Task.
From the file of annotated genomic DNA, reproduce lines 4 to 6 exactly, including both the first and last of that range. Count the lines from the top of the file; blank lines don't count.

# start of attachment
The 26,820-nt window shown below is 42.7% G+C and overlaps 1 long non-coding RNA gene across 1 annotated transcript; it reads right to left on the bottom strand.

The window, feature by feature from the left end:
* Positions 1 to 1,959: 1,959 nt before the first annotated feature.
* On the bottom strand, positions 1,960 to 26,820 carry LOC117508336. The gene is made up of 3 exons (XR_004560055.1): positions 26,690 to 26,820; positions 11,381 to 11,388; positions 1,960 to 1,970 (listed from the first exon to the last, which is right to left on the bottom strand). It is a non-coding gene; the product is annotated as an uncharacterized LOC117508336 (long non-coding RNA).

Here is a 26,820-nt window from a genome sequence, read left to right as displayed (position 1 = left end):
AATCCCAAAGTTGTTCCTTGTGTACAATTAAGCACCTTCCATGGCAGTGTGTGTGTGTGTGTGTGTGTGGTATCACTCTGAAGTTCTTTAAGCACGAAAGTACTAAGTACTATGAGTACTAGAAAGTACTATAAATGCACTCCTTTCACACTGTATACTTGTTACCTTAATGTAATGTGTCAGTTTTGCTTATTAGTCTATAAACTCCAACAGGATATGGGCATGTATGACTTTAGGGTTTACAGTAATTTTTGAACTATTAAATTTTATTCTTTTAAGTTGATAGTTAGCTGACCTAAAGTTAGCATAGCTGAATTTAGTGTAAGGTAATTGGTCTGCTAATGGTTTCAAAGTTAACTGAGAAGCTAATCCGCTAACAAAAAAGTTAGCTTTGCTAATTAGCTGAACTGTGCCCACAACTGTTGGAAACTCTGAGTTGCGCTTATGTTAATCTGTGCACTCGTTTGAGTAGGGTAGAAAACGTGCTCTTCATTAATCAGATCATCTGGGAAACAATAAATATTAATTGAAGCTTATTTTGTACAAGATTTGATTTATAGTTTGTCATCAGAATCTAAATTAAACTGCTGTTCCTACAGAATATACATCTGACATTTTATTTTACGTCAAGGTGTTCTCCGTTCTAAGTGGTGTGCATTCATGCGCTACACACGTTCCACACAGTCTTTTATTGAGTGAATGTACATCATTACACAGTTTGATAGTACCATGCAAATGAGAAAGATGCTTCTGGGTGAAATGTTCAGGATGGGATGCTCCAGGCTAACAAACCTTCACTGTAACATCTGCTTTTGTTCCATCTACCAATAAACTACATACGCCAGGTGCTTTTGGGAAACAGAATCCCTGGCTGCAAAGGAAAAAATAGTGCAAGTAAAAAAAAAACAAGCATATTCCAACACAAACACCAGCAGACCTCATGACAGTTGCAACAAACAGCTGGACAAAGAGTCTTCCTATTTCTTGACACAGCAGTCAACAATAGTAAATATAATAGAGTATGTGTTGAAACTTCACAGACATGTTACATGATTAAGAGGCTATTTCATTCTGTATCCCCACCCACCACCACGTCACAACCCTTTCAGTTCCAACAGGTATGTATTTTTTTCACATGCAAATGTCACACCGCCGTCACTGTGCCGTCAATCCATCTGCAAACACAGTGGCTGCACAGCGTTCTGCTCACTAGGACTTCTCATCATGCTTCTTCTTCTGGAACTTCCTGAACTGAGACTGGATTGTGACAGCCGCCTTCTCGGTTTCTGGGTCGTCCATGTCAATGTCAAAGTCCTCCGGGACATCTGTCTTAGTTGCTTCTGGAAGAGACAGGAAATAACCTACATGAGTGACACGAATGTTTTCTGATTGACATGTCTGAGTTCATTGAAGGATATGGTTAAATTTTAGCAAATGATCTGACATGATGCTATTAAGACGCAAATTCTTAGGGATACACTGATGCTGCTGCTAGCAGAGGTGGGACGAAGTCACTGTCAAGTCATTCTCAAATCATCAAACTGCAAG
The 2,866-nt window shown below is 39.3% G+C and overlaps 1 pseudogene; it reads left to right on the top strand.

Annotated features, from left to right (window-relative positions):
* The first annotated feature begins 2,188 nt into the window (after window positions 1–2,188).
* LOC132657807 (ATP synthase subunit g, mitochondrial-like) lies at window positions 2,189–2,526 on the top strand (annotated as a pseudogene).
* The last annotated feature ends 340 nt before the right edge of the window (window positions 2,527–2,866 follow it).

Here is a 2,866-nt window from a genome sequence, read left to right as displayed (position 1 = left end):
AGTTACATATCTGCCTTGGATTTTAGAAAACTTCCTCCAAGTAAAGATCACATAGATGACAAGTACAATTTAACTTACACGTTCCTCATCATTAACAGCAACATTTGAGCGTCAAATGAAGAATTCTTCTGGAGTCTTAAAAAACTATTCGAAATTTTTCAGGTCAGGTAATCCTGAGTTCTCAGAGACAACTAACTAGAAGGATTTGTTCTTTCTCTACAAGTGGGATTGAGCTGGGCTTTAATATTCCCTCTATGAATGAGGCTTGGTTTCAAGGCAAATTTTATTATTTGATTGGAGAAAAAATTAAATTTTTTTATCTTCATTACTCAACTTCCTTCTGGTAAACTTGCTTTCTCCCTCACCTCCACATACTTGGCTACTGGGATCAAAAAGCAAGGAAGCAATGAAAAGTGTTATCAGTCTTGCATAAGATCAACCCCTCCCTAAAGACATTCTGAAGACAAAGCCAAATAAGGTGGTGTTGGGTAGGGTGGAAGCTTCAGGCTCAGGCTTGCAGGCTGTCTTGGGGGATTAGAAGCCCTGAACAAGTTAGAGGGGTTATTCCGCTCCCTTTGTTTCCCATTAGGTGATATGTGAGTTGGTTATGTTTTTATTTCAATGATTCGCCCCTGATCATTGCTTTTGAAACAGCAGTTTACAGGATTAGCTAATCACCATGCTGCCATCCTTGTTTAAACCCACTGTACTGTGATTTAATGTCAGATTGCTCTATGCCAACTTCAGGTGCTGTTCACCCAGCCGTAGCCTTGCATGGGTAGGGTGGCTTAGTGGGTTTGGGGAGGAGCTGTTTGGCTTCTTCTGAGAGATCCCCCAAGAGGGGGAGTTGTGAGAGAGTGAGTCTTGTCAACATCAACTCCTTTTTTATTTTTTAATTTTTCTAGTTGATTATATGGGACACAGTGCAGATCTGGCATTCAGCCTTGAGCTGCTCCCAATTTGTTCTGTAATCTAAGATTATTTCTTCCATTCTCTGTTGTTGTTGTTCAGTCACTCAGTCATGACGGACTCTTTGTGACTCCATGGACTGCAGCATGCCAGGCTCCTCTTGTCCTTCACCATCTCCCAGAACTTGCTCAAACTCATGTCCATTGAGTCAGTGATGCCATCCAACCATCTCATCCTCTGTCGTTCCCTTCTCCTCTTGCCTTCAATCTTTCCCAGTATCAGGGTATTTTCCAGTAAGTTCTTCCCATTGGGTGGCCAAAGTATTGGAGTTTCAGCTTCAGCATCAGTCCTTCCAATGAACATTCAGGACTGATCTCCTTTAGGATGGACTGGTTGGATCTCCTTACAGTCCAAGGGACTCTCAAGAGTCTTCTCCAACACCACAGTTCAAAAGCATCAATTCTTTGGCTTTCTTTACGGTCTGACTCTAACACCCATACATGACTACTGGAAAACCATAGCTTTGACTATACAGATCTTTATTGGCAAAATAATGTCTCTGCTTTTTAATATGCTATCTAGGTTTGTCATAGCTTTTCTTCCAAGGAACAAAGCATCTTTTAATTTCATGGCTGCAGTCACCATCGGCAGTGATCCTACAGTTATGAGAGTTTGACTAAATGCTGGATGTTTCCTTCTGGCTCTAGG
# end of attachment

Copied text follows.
* On the bottom strand, positions 1,960 to 26,820 carry LOC117508336. The gene is made up of 3 exons (XR_004560055.1): positions 26,690 to 26,820; positions 11,381 to 11,388; positions 1,960 to 1,970 (listed from the first exon to the last, which is right to left on the bottom strand). It is a non-coding gene; the product is annotated as an uncharacterized LOC117508336 (long non-coding RNA).

Here is a 26,820-nt window from a genome sequence, read left to right as displayed (position 1 = left end):
AATCCCAAAGTTGTTCCTTGTGTACAATTAAGCACCTTCCATGGCAGTGTGTGTGTGTGTGTGTGTGTGGTATCACTCTGAAGTTCTTTAAGCACGAAAGTACTAAGTACTATGAGTACTAGAAAGTACTATAAATGCACTCCTTTCACACTGTATACTTGTTACCTTAATGTAATGTGTCAGTTTTGCTTATTAGTCTATAAACTCCAACAGGATATGGGCATGTATGACTTTAGGGTTTACAGTAATTTTTGAACTATTAAATTTTATTCTTTTAAGTTGATAGTTAGCTGACCTAAAGTTAGCATAGCTGAATTTAGTGTAAGGTAATTGGTCTGCTAATGGTTTCAAAGTTAACTGAGAAGCTAATCCGCTAACAAAAAAGTTAGCTTTGCTAATTAGCTGAACTGTGCCCACAACTGTTGGAAACTCTGAGTTGCGCTTATGTTAATCTGTGCACTCGTTTGAGTAGGGTAGAAAACGTGCTCTTCATTAATCAGATCATCTGGGAAACAATAAATATTAATTGAAGCTTATTTTGTACAAGATTTGATTTATAGTTTGTCATCAGAATCTAAATTAAACTGCTGTTCCTACAGAATATACATCTGACATTTTATTTTACGTCAAGGTGTTCTCCGTTCTAAGTGGTGTGCATTCATGCGCTACACACGTTCCACACAGTCTTTTATTGAGTGAATGTACATCATTACACAGTTTGATAGTACCATGCAAATGAGAAAGATGCTTCTGGGTGAAATGTTCAGGATGGGATGCTCCAGGCTAACAAACCTTCACTGTAACATCTGCTTTTGTTCCATCTACCAATAAACTACATACGCCAGGTGCTTTTGGGAAACAGAATCCCTGGCTGCAAAGGAAAAAATAGTGCAAGTAAAAAAAAAACAAGCATATTCCAACACAAACACCAGCAGACCTCATGACAGTTGCAACAAACAGCTGGACAAAGAGTCTTCCTATTTCTTGACACAGCAGTCAACAATAGTAAATATAATAGAGTATGTGTTGAAACTTCACAGACATGTTACATGATTAAGAGGCTATTTCATTCTGTATCCCCACCCACCACCACGTCACAACCCTTTCAGTTCCAACAGGTATGTATTTTTTTCACATGCAAATGTCACACCGCCGTCACTGTGCCGTCAATCCATCTGCAAACACAGTGGCTGCACAGCGTTCTGCTCACTAGGACTTCTCATCATGCTTCTTCTTCTGGAACTTCCTGAACTGAGACTGGATTGTGACAGCCGCCTTCTCGGTTTCTGGGTCGTCCATGTCAATGTCAAAGTCCTCCGGGACATCTGTCTTAGTTGCTTCTGGAAGAGACAGGAAATAACCTACATGAGTGACACGAATGTTTTCTGATTGACATGTCTGAGTTCATTGAAGGATATGGTTAAATTTTAGCAAATGATCTGACATGATGCTATTAAGACGCAAATTCTTAGGGATACACTGATGCTGCTGCTAGCAGAGGTGGGACGAAGTCACTGTCAAGTCATTCTCAAATCATCAAACTGCAAG